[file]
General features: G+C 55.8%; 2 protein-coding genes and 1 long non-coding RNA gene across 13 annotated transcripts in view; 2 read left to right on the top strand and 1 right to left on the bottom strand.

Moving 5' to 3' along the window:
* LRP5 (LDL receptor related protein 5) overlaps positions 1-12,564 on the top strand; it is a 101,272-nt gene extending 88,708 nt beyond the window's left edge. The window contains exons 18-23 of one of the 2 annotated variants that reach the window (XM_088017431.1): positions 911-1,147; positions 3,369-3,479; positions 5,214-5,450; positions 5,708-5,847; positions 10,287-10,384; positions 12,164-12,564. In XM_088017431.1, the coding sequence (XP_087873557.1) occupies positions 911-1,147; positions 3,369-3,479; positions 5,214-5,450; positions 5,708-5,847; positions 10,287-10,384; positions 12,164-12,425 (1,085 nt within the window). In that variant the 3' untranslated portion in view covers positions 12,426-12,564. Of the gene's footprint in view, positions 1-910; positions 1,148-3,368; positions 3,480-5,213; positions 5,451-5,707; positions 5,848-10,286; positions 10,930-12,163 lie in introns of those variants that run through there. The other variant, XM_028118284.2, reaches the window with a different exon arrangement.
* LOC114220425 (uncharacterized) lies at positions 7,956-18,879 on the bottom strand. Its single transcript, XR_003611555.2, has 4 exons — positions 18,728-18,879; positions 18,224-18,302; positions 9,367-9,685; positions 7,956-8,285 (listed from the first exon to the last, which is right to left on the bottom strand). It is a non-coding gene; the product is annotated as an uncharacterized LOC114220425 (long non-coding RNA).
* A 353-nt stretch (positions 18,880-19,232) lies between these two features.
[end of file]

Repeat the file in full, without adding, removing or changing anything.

General features: G+C 55.8%; 2 protein-coding genes and 1 long non-coding RNA gene across 13 annotated transcripts in view; 2 read left to right on the top strand and 1 right to left on the bottom strand.

Moving 5' to 3' along the window:
* LRP5 (LDL receptor related protein 5) overlaps positions 1-12,564 on the top strand; it is a 101,272-nt gene extending 88,708 nt beyond the window's left edge. The window contains exons 18-23 of one of the 2 annotated variants that reach the window (XM_088017431.1): positions 911-1,147; positions 3,369-3,479; positions 5,214-5,450; positions 5,708-5,847; positions 10,287-10,384; positions 12,164-12,564. In XM_088017431.1, the coding sequence (XP_087873557.1) occupies positions 911-1,147; positions 3,369-3,479; positions 5,214-5,450; positions 5,708-5,847; positions 10,287-10,384; positions 12,164-12,425 (1,085 nt within the window). In that variant the 3' untranslated portion in view covers positions 12,426-12,564. Of the gene's footprint in view, positions 1-910; positions 1,148-3,368; positions 3,480-5,213; positions 5,451-5,707; positions 5,848-10,286; positions 10,930-12,163 lie in introns of those variants that run through there. The other variant, XM_028118284.2, reaches the window with a different exon arrangement.
* LOC114220425 (uncharacterized) lies at positions 7,956-18,879 on the bottom strand. Its single transcript, XR_003611555.2, has 4 exons — positions 18,728-18,879; positions 18,224-18,302; positions 9,367-9,685; positions 7,956-8,285 (listed from the first exon to the last, which is right to left on the bottom strand). It is a non-coding gene; the product is annotated as an uncharacterized LOC114220425 (long non-coding RNA).
* A 353-nt stretch (positions 18,880-19,232) lies between these two features.